Time Traveling

workspaces testing offers support for forwarding the state of the blockchain to the future. This means contracts which require time sensitive data do not need to sit and wait the same amount of time for blocks on the sandbox to be produced. We can simply just call worker.fast_forward to get us further in time:


:::note

Time Traveling in `workspaces-js` is currently unavailable.

:::


“`rust
#[tokio::test]
async fn test_contract() -> anyhow::Result {
let worker = workspaces::sandbox().await?;
let contract = worker.dev_deploy(WASM_BYTES);

let blocks_to_advance = 10000;
worker.fast_forward(blocks_to_advance);

// Now, “do_something_with_time” will be in the future and can act on future time-related state.
contract.call(&worker, “do_something_with_time”)
.transact()
.await?;
}
“`


For a full Rust example, take a look at examples/src/fast_forward.rs.

Examples


– [Workspaces JS examples](https://github.com/near/workspaces-js/tree/main/examples)
– [basic transactions](https://github.com/near/workspaces-js/blob/main/__tests__/01.basic-transactions.ava.ts)
– (https://github.com/near/workspaces-js/blob/main/__tests__/02.patch-state.ava.ts)
– [single use access keys with linkdrop](https://github.com/near/workspaces-js/blob/main/__tests__/03.single-use-access-keys-with-linkdrop.ava.ts)
– [cross contract calls with FT](https://github.com/near/workspaces-js/blob/main/__tests__/04.cross-contract-calls-with-fungible-token.ava.ts)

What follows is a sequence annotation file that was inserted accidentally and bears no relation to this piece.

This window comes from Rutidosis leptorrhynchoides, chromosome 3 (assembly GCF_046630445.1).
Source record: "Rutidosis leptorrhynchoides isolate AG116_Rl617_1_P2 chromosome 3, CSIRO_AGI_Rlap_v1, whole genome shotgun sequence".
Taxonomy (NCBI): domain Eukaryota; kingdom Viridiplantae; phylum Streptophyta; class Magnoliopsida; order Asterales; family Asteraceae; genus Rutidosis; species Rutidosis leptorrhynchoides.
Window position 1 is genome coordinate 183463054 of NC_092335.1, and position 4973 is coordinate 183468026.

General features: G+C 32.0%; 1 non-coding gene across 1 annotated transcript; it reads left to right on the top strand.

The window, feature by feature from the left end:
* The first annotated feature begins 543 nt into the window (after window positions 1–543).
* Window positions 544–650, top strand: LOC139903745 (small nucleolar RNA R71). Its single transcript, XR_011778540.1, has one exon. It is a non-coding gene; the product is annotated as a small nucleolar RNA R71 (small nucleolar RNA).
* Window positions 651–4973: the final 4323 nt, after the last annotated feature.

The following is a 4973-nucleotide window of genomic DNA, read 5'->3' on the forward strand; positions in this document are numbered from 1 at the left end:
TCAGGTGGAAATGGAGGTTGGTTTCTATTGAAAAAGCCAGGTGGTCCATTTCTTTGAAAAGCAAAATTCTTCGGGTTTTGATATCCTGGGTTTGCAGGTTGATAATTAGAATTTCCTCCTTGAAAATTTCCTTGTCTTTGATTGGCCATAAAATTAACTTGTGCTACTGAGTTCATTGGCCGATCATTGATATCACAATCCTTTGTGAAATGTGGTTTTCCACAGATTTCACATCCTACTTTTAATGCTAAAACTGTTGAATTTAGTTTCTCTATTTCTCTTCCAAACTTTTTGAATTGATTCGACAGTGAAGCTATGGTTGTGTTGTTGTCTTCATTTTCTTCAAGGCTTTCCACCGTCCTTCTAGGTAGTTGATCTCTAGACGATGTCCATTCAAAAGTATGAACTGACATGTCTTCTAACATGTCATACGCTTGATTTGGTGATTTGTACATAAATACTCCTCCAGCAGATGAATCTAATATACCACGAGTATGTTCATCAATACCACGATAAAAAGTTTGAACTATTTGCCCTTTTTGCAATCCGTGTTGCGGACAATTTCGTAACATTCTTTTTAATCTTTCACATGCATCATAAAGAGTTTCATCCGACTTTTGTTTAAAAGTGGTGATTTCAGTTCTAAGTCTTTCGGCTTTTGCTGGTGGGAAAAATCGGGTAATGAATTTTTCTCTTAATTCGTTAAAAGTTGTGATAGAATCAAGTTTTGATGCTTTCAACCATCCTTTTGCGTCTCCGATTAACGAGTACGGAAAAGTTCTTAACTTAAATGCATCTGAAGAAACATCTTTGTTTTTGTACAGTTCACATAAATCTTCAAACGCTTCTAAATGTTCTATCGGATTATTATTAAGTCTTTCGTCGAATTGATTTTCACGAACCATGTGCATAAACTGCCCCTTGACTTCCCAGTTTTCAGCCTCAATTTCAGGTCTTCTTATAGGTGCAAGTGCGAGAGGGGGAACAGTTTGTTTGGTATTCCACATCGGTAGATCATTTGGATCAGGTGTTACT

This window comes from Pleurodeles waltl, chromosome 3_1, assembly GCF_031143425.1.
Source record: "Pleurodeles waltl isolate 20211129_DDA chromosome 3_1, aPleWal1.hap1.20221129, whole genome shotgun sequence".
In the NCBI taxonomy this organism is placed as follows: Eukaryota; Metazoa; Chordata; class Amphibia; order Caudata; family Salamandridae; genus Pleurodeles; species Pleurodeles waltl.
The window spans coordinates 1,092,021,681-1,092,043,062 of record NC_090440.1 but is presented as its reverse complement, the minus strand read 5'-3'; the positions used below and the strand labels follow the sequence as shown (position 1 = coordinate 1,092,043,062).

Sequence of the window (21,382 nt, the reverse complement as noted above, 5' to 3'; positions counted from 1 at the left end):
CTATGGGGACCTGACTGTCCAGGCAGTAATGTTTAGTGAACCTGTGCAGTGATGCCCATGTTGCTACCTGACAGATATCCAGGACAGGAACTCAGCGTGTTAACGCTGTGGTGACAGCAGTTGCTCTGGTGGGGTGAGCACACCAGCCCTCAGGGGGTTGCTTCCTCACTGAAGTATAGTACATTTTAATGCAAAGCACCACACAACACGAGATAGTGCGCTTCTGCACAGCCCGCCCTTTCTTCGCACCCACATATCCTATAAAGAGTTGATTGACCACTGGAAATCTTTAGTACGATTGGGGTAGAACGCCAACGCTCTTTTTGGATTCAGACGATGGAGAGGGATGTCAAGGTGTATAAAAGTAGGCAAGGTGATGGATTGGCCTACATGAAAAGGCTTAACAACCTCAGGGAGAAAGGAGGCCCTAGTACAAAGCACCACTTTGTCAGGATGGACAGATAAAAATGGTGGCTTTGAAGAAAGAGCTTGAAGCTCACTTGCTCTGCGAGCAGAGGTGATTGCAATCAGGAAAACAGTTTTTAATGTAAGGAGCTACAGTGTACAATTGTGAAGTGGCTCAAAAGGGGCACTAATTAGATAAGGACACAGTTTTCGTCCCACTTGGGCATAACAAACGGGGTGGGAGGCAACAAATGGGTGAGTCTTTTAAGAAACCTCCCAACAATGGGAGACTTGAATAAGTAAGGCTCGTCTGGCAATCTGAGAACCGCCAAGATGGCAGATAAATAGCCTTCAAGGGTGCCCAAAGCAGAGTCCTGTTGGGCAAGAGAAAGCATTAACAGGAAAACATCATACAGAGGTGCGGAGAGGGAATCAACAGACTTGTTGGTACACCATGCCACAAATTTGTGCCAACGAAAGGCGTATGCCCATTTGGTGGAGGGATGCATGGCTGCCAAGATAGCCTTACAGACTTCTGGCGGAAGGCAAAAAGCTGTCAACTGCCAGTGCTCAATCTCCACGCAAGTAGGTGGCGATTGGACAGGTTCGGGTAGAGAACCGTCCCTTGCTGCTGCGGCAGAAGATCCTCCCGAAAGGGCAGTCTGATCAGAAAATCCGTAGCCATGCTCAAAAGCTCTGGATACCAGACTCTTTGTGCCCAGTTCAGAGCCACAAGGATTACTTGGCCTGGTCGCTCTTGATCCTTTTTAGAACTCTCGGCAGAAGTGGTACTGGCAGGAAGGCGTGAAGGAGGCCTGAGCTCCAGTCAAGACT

– [spoon contract to sandbox](https://github.com/near/workspaces-js/blob/main/__tests__/05.spoon-contract-to-sandbox.ava.ts)
– [init config](https://github.com/near/workspaces-js/blob/main/__tests__/06.init-config.ava.ts)
– [re-use worker](https://github.com/near/workspaces-js/blob/main/__tests__/07.resue-worker.ava.ts)


– [Workspaces examples](https://github.com/near/workspaces-rs/tree/main/examples)
– [croncat](https://github.com/near/workspaces-rs/blob/main/examples/src/croncat.rs)
– [fast forward](https://github.com/near/workspaces-rs/blob/main/examples/src/fast_forward.rs)
– [nft](https://github.com/near/workspaces-rs/blob/main/examples/src/nft.rs)
– [ref finance](https://github.com/near/workspaces-rs/blob/main/examples/src/ref_finance.rs)
– [spooning](https://github.com/near/workspaces-rs/blob/main/examples/src/spooning.rs)
– [status message](https://github.com/near/workspaces-rs/blob/main/examples/src/status_message.rs)